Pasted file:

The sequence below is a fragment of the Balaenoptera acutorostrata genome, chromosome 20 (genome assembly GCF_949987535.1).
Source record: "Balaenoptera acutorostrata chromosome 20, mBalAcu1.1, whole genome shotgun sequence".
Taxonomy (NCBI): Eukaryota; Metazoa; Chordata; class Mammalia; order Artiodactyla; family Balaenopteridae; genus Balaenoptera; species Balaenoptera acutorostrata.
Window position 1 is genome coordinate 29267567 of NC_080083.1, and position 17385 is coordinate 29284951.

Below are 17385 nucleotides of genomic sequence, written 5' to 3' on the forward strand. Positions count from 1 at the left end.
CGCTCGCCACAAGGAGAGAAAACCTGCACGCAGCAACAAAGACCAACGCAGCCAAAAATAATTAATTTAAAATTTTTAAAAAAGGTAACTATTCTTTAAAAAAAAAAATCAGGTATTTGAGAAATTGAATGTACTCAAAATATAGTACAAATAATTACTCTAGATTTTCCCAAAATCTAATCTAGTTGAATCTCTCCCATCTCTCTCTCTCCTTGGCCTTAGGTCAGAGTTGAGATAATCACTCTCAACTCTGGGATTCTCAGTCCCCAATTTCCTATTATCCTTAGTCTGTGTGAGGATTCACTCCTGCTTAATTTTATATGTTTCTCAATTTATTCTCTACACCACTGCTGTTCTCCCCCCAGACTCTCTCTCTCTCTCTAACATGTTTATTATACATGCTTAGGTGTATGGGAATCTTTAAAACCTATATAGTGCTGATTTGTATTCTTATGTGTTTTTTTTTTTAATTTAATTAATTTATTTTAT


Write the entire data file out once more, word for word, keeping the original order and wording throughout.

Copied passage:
The sequence below is a fragment of the Balaenoptera acutorostrata genome, chromosome 20 (genome assembly GCF_949987535.1).
Source record: "Balaenoptera acutorostrata chromosome 20, mBalAcu1.1, whole genome shotgun sequence".
Taxonomy (NCBI): Eukaryota; Metazoa; Chordata; class Mammalia; order Artiodactyla; family Balaenopteridae; genus Balaenoptera; species Balaenoptera acutorostrata.
Window position 1 is genome coordinate 29267567 of NC_080083.1, and position 17385 is coordinate 29284951.

Below are 17385 nucleotides of genomic sequence, written 5' to 3' on the forward strand. Positions count from 1 at the left end.
CGCTCGCCACAAGGAGAGAAAACCTGCACGCAGCAACAAAGACCAACGCAGCCAAAAATAATTAATTTAAAATTTTTAAAAAAGGTAACTATTCTTTAAAAAAAAAAATCAGGTATTTGAGAAATTGAATGTACTCAAAATATAGTACAAATAATTACTCTAGATTTTCCCAAAATCTAATCTAGTTGAATCTCTCCCATCTCTCTCTCTCCTTGGCCTTAGGTCAGAGTTGAGATAATCACTCTCAACTCTGGGATTCTCAGTCCCCAATTTCCTATTATCCTTAGTCTGTGTGAGGATTCACTCCTGCTTAATTTTATATGTTTCTCAATTTATTCTCTACACCACTGCTGTTCTCCCCCCAGACTCTCTCTCTCTCTCTAACATGTTTATTATACATGCTTAGGTGTATGGGAATCTTTAAAACCTATATAGTGCTGATTTGTATTCTTATGTGTTTTTTTTTTTAATTTAATTAATTTATTTTAT